Want to know about something people care about even less than the Grammy Awards?
How about the Rock ‘N Roll Hall of Fame?
Over the past couple of years, the HOF has been sort of excitement-deficient. Or more accurately, the excitement and attention has been given for the wrong reasons. Most of the attention centers on Jann Wenner’s political pull at the event (rumor has it that Grandmaster Flash & The Furious Five did not meet the required votes to properly be inducted last year, but were grandfathered in by Wenner…which is nice from a politically correct standpoint but also turns the HOF into “Wenner’s Faves” rather than an actual listing of rock’s most important figures).
More attention centers on who *isn’t* in the hall of fame, a list that includes Rush, Kiss, Genesis, Hall & Oates, Tina Turner (as a solo artist), Chaka Khan/Rufus and many other artists of deserving stature, and the MOST attention centers on what exactly is “rock & roll” and what kind of artists deserve placement in the somewhat hallowed halls.
Of course, *I* understand that the term “rock & roll” is a fairly loose term, used to describe just about any popular music made over the past fifty years, but there are some folks out there who look at certain artists with the mindset that “rock & roll” means some dude with long hair and tattoos wielding an electric guitar. Of course, folks like that seem to forget about the guys who started rock ‘n roll, like Fats Domino, Chuck Berry, Little Richard and guys who wouldn’t be considered “rock” by the mookheads that listen to Linkin Park nowadays (or the snobbish hipsters who are too busy wearing tight tee shirts and listening to Spoon).
At any rate, this year’s class is fairly underwhelming, with acts like The Ventures and the Dave Clark Five (I’ll let you guys argue over whether they are deserving of their honors or not) getting inducted over passed-over artists like The Beastie Boys, Donna Summer and Chic (two of the three are absolutely deserving).
In addition, this year sees the induction of heartland rocker John Mellencamp (who’s work is about even with fellow inductee Tom Petty and way above fellow inductee Bob Seger-who just might be the most overrated popular rock musician in history). Mellencamp’s albums have always been interesting, and the trio of albums that marked his most successful period (“American Fool”, “Uh-Huh” and “Scarecrow”) are all close to (if not) excellent. Not only has his music been steadfastly political, but he’s also championed many young (particularly black) artists over the course of his career, working with Tony Toni Tone’s Raphael Saadiq, india.arie, Meshell Ndegeocello and Junior Vasquez.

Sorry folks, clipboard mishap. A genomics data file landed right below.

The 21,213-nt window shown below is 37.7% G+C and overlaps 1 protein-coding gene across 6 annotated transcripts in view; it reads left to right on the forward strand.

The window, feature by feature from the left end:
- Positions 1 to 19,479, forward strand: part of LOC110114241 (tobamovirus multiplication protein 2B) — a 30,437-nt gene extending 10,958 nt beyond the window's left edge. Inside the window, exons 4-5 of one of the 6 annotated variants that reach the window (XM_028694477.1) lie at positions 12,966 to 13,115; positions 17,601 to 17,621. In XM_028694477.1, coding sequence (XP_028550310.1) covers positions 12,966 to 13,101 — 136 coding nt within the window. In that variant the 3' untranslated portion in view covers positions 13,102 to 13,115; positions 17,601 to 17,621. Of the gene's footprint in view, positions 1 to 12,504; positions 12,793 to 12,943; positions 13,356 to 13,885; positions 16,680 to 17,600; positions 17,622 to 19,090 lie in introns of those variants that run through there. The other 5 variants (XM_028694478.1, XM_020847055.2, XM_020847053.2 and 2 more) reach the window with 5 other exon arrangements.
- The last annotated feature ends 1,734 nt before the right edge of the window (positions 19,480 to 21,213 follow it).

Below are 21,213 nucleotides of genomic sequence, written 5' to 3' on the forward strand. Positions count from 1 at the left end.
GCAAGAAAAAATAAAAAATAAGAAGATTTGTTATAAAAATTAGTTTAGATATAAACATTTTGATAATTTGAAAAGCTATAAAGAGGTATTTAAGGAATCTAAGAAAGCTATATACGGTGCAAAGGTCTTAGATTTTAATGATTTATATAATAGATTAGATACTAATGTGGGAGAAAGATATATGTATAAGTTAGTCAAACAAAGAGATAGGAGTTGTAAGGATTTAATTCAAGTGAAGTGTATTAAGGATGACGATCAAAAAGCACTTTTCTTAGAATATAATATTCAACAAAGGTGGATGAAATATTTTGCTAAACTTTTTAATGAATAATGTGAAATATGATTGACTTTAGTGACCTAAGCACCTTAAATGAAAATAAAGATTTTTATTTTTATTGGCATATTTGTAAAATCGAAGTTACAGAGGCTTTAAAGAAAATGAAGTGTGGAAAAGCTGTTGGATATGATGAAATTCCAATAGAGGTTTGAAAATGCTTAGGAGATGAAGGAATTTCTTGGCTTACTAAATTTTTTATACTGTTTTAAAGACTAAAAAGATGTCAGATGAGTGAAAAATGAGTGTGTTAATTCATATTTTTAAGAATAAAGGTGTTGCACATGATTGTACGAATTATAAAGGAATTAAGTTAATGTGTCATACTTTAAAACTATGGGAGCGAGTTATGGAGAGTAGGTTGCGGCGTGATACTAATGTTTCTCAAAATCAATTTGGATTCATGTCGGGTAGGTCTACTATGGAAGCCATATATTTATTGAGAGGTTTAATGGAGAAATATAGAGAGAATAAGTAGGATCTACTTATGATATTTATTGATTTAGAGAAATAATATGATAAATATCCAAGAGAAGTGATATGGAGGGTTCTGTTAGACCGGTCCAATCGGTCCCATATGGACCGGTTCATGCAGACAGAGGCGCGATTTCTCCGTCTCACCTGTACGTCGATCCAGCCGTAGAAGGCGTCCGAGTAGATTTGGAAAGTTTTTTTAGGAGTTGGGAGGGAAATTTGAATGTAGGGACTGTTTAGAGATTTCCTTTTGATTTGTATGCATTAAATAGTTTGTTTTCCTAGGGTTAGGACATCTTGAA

Of course, the most boldface name on this year’s list is Madonna. Most folks would say that Madge’s music is not true rock ‘n roll, and it isn’t. Madonna has always been a pop/dance/R&B artist. However, she brings true rock ‘n roll attitude into everything she does, and as the most important and influential female artist of the past 25 years, she absolutely does belong here.
(However, I would say that Pat Benatar and Joan Jett, at least, also belong here)
Another question is who are the gimmes for the future? As we move further into the MTV generation, the list of must-haves grows much thinner. Of course, there’ll be room for Nirvana and Pearl Jam, Radiohead and Soundgarden, Guns ‘n Roses, The White Stripes…The Beasties, Run-DMC, LL Cool J, NWA, Public Enemy, Sonic Youth…but what about Janet Jackson (who is eligible, as her first record was released in 1982)? What about Motley Crue? Bon Jovi? Def Leppard? Biggie and Tupac? Jay-Z? It would seem like there’ll be more artists on the bubble as we move into the future and the selection becomes less immediately iconic…
…The plot thickens…